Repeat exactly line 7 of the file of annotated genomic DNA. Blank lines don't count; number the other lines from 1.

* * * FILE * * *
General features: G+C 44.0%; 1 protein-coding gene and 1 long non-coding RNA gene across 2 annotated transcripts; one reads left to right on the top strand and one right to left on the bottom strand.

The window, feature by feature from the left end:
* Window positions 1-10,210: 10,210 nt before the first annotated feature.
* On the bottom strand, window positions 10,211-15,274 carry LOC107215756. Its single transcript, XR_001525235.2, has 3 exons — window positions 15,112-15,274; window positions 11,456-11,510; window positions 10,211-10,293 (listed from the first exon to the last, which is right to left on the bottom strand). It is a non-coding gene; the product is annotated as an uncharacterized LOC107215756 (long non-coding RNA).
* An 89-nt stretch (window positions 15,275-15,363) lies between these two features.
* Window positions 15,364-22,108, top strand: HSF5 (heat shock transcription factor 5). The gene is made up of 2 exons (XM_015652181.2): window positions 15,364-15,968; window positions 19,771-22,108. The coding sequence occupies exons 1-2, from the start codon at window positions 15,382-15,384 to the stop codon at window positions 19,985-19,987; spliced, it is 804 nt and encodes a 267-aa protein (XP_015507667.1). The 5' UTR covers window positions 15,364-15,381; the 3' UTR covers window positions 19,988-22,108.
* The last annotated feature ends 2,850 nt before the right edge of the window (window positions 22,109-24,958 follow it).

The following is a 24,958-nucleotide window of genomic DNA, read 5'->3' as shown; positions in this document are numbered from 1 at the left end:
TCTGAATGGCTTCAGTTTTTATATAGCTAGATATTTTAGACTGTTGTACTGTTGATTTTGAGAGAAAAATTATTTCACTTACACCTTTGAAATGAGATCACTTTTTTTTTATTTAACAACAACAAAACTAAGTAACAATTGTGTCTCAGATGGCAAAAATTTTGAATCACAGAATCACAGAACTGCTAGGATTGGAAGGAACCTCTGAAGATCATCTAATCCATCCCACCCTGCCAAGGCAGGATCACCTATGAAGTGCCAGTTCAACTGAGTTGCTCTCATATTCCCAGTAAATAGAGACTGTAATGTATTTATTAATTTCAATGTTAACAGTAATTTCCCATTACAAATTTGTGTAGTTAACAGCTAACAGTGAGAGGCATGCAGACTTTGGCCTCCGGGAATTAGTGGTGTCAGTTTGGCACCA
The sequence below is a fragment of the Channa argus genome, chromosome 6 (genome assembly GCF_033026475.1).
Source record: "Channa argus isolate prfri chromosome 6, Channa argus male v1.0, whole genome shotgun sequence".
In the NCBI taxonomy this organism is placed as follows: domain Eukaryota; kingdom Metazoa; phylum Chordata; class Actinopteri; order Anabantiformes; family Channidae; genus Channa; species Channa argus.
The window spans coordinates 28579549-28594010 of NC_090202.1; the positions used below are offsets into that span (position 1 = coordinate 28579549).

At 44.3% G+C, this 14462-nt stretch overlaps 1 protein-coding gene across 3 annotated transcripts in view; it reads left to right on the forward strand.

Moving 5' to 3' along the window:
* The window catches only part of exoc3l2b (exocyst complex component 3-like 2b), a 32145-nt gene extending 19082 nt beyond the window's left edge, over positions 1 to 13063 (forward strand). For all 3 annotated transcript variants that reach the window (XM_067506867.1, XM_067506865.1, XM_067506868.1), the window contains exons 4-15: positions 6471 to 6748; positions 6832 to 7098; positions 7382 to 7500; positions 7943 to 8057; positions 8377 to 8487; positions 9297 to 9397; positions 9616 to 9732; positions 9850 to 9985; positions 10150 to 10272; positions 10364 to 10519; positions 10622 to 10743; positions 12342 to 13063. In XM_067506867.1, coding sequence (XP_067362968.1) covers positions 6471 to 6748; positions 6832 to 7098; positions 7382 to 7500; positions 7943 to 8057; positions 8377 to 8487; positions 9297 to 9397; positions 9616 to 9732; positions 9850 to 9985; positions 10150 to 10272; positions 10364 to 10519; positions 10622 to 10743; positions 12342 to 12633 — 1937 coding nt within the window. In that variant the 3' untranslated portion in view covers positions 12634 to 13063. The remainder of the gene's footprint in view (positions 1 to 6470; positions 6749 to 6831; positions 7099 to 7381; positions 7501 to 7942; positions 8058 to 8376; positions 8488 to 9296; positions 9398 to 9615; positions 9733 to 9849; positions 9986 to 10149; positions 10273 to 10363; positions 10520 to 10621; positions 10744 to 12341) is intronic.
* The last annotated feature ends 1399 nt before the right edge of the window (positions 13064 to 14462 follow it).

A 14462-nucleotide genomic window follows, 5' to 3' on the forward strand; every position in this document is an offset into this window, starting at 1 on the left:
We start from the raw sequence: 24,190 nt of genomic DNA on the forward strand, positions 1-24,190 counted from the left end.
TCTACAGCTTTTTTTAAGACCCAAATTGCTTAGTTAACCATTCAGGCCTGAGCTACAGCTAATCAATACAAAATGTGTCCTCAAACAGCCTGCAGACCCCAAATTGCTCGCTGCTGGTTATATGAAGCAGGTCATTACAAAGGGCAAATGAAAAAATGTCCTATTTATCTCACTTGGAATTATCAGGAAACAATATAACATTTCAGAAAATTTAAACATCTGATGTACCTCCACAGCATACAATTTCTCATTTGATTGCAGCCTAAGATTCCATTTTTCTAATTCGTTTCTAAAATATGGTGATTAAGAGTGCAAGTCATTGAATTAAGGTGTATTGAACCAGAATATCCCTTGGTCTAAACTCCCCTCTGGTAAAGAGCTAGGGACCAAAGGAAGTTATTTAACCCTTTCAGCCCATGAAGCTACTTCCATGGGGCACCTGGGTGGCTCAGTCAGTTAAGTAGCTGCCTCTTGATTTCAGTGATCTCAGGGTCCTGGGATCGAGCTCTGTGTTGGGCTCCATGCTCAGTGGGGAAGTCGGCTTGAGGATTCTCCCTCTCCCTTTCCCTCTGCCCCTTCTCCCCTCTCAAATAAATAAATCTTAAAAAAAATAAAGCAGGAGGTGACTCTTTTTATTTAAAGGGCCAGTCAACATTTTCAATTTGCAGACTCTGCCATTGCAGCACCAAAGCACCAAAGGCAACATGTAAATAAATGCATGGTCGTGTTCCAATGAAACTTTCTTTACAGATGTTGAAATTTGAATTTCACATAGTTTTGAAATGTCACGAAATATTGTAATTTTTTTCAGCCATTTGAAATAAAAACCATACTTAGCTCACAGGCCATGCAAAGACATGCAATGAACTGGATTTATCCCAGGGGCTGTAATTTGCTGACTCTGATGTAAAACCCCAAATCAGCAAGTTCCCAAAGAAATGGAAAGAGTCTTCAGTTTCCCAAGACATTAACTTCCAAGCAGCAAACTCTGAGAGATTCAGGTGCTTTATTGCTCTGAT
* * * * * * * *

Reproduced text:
* The last annotated feature ends 2,850 nt before the right edge of the window (window positions 22,109-24,958 follow it).